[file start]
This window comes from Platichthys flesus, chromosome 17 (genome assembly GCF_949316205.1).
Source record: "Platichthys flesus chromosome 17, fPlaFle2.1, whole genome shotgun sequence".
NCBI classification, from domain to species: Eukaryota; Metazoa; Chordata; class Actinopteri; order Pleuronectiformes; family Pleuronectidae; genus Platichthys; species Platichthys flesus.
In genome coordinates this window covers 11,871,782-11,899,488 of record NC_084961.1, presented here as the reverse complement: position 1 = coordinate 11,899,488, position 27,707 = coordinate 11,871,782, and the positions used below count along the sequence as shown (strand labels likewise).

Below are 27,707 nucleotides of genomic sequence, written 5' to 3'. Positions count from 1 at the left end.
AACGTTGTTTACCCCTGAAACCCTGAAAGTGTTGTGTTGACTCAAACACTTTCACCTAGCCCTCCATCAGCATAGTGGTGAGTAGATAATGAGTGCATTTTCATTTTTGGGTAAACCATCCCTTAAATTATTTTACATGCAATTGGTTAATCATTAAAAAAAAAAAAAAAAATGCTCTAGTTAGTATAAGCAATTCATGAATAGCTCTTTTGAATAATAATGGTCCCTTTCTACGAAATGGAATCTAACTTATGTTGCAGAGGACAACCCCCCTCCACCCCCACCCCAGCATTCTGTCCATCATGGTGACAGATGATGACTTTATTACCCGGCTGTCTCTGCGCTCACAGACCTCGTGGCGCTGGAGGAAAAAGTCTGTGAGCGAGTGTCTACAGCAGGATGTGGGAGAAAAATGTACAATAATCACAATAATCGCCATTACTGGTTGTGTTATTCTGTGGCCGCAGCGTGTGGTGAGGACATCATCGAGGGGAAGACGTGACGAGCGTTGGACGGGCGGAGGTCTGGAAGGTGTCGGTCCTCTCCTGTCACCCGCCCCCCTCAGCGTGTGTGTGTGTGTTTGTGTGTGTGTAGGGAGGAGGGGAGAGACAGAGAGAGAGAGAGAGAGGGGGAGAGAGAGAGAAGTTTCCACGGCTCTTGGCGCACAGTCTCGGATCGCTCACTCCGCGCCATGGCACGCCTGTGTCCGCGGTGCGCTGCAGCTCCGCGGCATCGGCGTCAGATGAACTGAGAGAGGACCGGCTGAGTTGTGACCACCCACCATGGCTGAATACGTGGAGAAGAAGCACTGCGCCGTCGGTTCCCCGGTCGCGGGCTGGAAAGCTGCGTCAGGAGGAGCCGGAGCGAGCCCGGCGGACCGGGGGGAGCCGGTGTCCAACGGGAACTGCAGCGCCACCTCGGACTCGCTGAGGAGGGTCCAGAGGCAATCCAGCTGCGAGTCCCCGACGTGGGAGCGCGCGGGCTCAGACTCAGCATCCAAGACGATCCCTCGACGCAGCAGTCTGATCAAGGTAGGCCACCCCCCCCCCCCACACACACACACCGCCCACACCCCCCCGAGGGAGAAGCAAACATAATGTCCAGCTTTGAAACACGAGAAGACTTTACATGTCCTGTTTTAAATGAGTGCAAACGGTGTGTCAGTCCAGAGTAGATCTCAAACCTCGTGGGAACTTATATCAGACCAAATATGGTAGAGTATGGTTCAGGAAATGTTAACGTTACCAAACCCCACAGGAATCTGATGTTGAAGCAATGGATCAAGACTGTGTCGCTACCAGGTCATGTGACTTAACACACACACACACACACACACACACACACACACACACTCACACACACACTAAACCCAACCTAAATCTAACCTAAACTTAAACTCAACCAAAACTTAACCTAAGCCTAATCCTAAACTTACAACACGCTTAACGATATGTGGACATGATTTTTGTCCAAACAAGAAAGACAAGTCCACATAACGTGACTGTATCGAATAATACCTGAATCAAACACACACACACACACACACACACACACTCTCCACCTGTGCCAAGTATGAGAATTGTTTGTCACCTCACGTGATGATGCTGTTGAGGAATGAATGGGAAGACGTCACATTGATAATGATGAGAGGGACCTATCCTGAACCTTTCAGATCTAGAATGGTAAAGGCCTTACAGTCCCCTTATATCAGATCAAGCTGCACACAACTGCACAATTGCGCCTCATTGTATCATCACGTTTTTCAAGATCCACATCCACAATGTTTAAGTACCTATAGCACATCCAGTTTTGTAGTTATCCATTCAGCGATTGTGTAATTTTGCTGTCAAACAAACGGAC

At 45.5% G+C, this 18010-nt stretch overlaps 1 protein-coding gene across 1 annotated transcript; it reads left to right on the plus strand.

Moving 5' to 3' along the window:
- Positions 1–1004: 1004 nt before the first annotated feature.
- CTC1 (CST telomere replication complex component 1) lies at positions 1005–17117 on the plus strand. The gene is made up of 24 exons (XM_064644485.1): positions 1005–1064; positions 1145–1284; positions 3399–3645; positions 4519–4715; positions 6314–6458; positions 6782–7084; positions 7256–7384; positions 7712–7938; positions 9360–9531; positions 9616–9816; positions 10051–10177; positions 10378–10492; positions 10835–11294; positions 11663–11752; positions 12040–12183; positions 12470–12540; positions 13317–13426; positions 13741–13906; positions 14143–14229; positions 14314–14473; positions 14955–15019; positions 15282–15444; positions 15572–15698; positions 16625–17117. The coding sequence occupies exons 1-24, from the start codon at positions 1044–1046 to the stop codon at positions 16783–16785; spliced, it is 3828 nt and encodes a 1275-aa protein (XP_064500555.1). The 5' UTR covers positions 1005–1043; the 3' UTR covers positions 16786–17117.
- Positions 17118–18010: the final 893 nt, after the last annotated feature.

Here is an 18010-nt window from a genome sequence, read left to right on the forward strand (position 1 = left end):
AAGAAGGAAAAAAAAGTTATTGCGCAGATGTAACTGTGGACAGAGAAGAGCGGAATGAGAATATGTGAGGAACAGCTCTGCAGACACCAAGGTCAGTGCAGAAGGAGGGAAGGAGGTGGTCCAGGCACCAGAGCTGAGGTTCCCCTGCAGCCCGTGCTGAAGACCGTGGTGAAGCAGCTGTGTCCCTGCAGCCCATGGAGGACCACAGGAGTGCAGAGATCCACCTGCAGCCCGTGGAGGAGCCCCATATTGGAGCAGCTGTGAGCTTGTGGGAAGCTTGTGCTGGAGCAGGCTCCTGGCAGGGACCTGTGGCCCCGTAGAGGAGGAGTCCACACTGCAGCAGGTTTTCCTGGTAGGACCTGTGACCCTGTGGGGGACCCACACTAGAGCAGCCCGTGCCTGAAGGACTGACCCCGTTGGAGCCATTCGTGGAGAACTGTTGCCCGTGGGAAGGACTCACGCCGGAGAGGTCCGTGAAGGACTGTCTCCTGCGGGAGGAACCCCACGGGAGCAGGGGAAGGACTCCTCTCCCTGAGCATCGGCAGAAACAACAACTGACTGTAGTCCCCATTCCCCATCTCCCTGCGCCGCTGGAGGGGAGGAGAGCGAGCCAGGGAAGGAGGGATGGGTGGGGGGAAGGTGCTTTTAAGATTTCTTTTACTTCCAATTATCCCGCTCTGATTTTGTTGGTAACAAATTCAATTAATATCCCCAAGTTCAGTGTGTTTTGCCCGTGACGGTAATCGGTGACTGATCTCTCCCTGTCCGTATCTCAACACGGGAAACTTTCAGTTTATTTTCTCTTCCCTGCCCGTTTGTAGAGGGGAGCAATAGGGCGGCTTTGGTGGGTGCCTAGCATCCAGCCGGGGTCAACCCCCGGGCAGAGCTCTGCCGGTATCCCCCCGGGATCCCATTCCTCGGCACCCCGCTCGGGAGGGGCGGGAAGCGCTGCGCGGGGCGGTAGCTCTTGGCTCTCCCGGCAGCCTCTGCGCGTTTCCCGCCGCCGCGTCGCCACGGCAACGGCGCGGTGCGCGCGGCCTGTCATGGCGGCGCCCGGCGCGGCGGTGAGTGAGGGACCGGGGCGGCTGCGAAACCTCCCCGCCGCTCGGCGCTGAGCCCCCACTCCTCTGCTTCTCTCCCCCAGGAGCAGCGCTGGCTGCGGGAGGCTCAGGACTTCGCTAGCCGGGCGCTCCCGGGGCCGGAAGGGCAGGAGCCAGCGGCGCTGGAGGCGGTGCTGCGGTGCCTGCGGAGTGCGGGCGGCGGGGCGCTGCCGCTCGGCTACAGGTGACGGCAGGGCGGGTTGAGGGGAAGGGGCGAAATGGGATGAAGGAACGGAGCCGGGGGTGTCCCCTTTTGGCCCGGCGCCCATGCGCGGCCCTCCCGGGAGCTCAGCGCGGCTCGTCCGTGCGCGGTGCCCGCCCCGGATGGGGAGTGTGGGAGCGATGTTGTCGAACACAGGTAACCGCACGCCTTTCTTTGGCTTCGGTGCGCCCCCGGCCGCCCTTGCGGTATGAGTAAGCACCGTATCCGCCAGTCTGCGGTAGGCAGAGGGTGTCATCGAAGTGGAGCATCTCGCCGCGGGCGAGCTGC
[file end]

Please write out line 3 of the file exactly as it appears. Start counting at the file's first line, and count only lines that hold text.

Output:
NCBI classification, from domain to species: Eukaryota; Metazoa; Chordata; class Actinopteri; order Pleuronectiformes; family Pleuronectidae; genus Platichthys; species Platichthys flesus.